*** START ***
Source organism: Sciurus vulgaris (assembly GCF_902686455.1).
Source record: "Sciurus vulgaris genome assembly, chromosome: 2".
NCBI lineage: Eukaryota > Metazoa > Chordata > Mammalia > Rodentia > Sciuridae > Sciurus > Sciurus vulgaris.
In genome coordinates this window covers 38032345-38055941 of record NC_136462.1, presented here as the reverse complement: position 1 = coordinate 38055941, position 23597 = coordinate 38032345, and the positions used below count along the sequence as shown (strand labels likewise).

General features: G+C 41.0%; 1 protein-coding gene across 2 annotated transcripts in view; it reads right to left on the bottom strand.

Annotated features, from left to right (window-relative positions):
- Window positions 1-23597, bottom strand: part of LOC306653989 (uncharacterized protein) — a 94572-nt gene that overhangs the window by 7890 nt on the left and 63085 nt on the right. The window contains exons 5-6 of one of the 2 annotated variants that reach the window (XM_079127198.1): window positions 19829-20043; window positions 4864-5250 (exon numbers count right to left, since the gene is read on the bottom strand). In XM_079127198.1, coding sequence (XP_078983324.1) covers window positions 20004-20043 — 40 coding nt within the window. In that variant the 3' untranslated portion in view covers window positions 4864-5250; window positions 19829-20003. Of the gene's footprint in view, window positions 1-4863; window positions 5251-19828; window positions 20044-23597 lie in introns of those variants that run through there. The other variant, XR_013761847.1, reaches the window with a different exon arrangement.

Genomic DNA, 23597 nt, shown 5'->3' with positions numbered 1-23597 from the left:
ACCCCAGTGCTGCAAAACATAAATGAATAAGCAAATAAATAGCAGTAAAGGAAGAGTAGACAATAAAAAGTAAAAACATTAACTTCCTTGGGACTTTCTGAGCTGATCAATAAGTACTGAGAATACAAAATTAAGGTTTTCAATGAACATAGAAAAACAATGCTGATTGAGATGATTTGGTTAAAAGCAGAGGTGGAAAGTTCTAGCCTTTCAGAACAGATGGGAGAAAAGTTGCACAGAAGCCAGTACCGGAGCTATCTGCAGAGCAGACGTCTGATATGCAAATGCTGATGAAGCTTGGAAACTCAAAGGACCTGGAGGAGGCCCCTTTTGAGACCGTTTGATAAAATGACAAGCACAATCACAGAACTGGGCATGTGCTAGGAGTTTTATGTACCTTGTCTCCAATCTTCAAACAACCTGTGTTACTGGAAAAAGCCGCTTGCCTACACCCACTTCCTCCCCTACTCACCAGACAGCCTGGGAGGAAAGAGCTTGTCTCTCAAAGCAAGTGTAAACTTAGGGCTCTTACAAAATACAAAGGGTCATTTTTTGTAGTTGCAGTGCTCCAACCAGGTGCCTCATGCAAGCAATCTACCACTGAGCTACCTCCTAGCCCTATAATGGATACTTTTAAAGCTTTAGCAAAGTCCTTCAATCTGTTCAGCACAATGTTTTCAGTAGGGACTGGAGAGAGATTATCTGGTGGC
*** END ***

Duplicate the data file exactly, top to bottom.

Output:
Source organism: Sciurus vulgaris (assembly GCF_902686455.1).
Source record: "Sciurus vulgaris genome assembly, chromosome: 2".
NCBI lineage: Eukaryota > Metazoa > Chordata > Mammalia > Rodentia > Sciuridae > Sciurus > Sciurus vulgaris.
In genome coordinates this window covers 38032345-38055941 of record NC_136462.1, presented here as the reverse complement: position 1 = coordinate 38055941, position 23597 = coordinate 38032345, and the positions used below count along the sequence as shown (strand labels likewise).

General features: G+C 41.0%; 1 protein-coding gene across 2 annotated transcripts in view; it reads right to left on the bottom strand.

Annotated features, from left to right (window-relative positions):
- Window positions 1-23597, bottom strand: part of LOC306653989 (uncharacterized protein) — a 94572-nt gene that overhangs the window by 7890 nt on the left and 63085 nt on the right. The window contains exons 5-6 of one of the 2 annotated variants that reach the window (XM_079127198.1): window positions 19829-20043; window positions 4864-5250 (exon numbers count right to left, since the gene is read on the bottom strand). In XM_079127198.1, coding sequence (XP_078983324.1) covers window positions 20004-20043 — 40 coding nt within the window. In that variant the 3' untranslated portion in view covers window positions 4864-5250; window positions 19829-20003. Of the gene's footprint in view, window positions 1-4863; window positions 5251-19828; window positions 20044-23597 lie in introns of those variants that run through there. The other variant, XR_013761847.1, reaches the window with a different exon arrangement.

Genomic DNA, 23597 nt, shown 5'->3' with positions numbered 1-23597 from the left:
ACCCCAGTGCTGCAAAACATAAATGAATAAGCAAATAAATAGCAGTAAAGGAAGAGTAGACAATAAAAAGTAAAAACATTAACTTCCTTGGGACTTTCTGAGCTGATCAATAAGTACTGAGAATACAAAATTAAGGTTTTCAATGAACATAGAAAAACAATGCTGATTGAGATGATTTGGTTAAAAGCAGAGGTGGAAAGTTCTAGCCTTTCAGAACAGATGGGAGAAAAGTTGCACAGAAGCCAGTACCGGAGCTATCTGCAGAGCAGACGTCTGATATGCAAATGCTGATGAAGCTTGGAAACTCAAAGGACCTGGAGGAGGCCCCTTTTGAGACCGTTTGATAAAATGACAAGCACAATCACAGAACTGGGCATGTGCTAGGAGTTTTATGTACCTTGTCTCCAATCTTCAAACAACCTGTGTTACTGGAAAAAGCCGCTTGCCTACACCCACTTCCTCCCCTACTCACCAGACAGCCTGGGAGGAAAGAGCTTGTCTCTCAAAGCAAGTGTAAACTTAGGGCTCTTACAAAATACAAAGGGTCATTTTTTGTAGTTGCAGTGCTCCAACCAGGTGCCTCATGCAAGCAATCTACCACTGAGCTACCTCCTAGCCCTATAATGGATACTTTTAAAGCTTTAGCAAAGTCCTTCAATCTGTTCAGCACAATGTTTTCAGTAGGGACTGGAGAGAGATTATCTGGTGGC